March 24, 2015
Editor’s Note: Climate Central is an independent organization of leading scientists and journalists researching and reporting the facts about our changing climate and its impact on the American public. Its scientists publish and journalists report on climate science, energy, sea level rise, wildfires, drought, and related topics. This post appeared on Climate Central, March 23, 2015. More on John Upton at the conclusion.
A sweeping ocean conveyor system that ushers warm tropical waters into the North Atlantic appears to have partly recovered from a near-collapse around the time that the Beatles were breaking up, but the system remains weaker than it had been since before humans figured out how to write modern music on a page.
Powerful Atlantic Ocean currents fuel Gulf streams, affect sea levels, warm cities in continental Europe and North America, and bring nutrients up from ocean depths that help sustain marine ecosystems and fisheries.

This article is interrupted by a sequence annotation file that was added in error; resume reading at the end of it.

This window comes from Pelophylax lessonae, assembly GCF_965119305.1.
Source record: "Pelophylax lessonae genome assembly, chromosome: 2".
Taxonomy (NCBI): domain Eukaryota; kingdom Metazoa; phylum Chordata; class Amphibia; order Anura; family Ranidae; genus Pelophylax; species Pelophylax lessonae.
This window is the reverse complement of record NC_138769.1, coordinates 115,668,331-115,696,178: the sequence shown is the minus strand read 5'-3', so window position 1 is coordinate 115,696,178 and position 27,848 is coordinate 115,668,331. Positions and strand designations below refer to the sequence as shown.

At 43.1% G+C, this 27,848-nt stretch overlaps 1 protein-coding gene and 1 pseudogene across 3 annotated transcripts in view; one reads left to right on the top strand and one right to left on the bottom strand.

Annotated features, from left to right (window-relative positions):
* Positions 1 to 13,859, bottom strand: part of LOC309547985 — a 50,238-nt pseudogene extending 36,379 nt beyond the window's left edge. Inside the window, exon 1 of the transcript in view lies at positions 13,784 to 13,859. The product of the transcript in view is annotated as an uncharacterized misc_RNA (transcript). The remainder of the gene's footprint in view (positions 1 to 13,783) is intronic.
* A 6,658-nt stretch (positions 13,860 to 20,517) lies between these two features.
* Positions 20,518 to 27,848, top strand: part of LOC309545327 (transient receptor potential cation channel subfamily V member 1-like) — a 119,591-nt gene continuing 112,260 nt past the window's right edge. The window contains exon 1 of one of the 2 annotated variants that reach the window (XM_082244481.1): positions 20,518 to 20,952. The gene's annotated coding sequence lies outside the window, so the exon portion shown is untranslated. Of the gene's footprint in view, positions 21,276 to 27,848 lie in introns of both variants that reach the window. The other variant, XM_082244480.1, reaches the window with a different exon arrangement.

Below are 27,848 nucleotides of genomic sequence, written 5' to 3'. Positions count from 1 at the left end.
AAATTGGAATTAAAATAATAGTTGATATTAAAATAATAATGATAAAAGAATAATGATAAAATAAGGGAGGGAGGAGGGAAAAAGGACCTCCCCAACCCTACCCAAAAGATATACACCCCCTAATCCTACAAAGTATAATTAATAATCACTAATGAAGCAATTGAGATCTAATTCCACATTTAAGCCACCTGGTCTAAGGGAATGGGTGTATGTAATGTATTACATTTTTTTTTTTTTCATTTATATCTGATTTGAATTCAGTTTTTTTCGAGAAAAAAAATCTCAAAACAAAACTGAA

But an avalanche of cold water from the melting Greenland ice sheet appears to be slowing the ocean circulation to levels not experienced in more than 1,000 years.
That’s the conclusion of a bold new attempt to combine temperature measurements and climate-related data scrounged from coral samples, ice cores and tree rings to track the worrying decline of the critical Atlantic Ocean phenomenon. The new research, published Monday in Nature Climate Change, used observations and studies of sea-surface temperatures to produce a new index — one that charts the waning force of the Atlantic meridional overturning circulation (AMOC), one of the planet’s most important circulation systems.
The index reveals a modern powering down of the AMOC, including a sharp slowdown between 1970 and 1990, which had already been widely detected, followed by a partial recovery that nonetheless failed to boost the system back to its vigorous pre-Industrial Revolution state.
If the climate relationships identified by the researchers, led by the Potsdam Institute for Climate Impact Research in Germany, hold true, growing melt rates in Greenland “might lead to further weakening of the AMOC within a decade or two, and possibly even more permanent shutdown” of key components of it, the scientists warn in their paper.